It’s my husband who helps me get dressed for my first online sex party. At almost midnight on a Friday, the pile of rejected outfits on my living room floor is growing. The house rules are clear: outfits will be vetted. Sensing my mounting panic, my husband magics five meters of red shibari rope from his closet into a pentagram harness that frames my breasts. Having nothing to wear to the ball isn’t a problem when wearing nothing to the ball is perfectly acceptable.
In our open marriage, we’re used to sending each other off on adventures; we snap a selfie before he takes his man flu to bed. “You look smoking. I should be all over this,” he says, kissing me good night. “Have fun. Tell me about it in the morning.”
I’m both nervous and excited in the Zoom waiting room. I’ve always wanted to attend a sex party, but never imagined my first would be a virtual one.
My friends at Hot Takes, an Amsterdam-based community that hosts events on contemporary sexuality and relationships, told me about Crossbreed – a London-based party that promises to “welcome queerness, individuality, kink, sex positivity, love and kindness”. Like every other close-contact business shuttered by the pandemic, Crossbreed has gone virtual. My insatiable curiosity for new experiences and need for random social interaction compelled me to buy a ticket.
The Zoom waiting screen clears. Dance music pours out of my speakers. I’m in.
“This is the most varied display of humanity I’ve seen in months”
My laptop screen fills with tiny windows revealing people in all shapes, sizes, configurations, and manner of dress and undress. Scrolling through the gallery, I count 72 screens in total. The full screen view changes as the hosts flick through the screens, spotlighting each attendee for a few beats: a masked couple in a hot tub, someone in a gimp suit eating a sandwich, a latex-clad individual chained to a toilet, a rabbit-eared foursome dancing in front of a couch surrounded by houseplants.
This is the most varied display of humanity I’ve seen in months. Hungry for variety and novelty after the unending sameness of my days, I drink it all in, both delighted and instantly turned on. Switching off your camera is forbidden and will get you kicked out.
I’m relieved that my enthusiasm and skill for chatting up total strangers hasn’t been decimated by months of social isolation. After striking up a brief, pleasant chat with a beautiful curvy woman with a sleek bob, we agree to enter a private chat. I send a request to Crossbreed’s tech support and after securing our mutual consent, he puts us in a Zoom breakaway room, the virtual equivalent of a club darkroom, for 20 minutes.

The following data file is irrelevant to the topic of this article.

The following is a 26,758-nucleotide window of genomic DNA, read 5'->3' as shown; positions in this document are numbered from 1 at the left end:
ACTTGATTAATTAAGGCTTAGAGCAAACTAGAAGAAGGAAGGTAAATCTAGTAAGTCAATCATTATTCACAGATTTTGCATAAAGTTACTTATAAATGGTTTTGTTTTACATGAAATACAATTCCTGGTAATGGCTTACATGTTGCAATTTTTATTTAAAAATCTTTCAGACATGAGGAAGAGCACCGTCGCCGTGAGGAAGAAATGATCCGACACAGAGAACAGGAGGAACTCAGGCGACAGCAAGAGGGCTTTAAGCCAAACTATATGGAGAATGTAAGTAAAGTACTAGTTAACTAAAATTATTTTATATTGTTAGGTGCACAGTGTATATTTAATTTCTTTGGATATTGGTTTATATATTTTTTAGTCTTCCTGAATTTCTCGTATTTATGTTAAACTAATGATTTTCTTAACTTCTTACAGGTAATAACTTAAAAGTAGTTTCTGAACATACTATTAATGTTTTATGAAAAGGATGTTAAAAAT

“I’m surprised by how naturally it all comes to me: watching and being watched”
Out come the toys; we watch each other play. We have just enough time to blow goodbye kisses before the darkroom kicks us out, both sweaty and panting. Soon I’m back with a string of consenting adults—another woman, then two couples. “People can’t get enough of you tonight,” quips tech support after the third darkroom request.
I’m surprised by how naturally it all comes to me: watching and being watched, putting on a show and asking for what I want, offering and being satisfied by visual and mental pleasures. How easy, enjoyable, powerful and hot it all feels.
And how safe. In this pandemic world, with its radically redrawn lines of safety and risk, giving a stranger temporary virtual access to my bedroom — on the conditions of mutual consent and reciprocity, I’ll show you mine if you show me yours — seems less dangerous than hugging a friend. What’s happening in here feels safer than what’s happening out there.
“To be social and sexual, complex and human — is what it means to be human and fully alive, even in the face of death”
A virtual risk of privacy means little to me when I handed my data over to Facebook and Instagram years ago. The internet is forever, but it has a short memory; a grainy screengrab of my tits tonight will be rendered obsolete by the sheer volume of content the world will churn out tomorrow.
I came to this party to satisfy my curiosity but found so much more. I found freedom from pandemic exhaustion and anxiety by stepping out of my identity as a mother and wife into another self, even just for a few hours. I found a life-affirming energy in fantasy, communion and creativity, all from behind the relative safety of a laptop screen.
The range of human needs is too vast to be filled only by socially approved pandemic trends such as binge-watching Tiger King and baking banana bread. All the sides of us need spaces where we can feel safe, play, fantasise, dance, discover, and surprise ourselves. Until it’s safe to do so again in real life, we seek and cling to virtual arenas where all sides of us can grow and flourish. To do so — to be social and sexual, complex and human — is what it means to be human and fully alive, even in the face of death.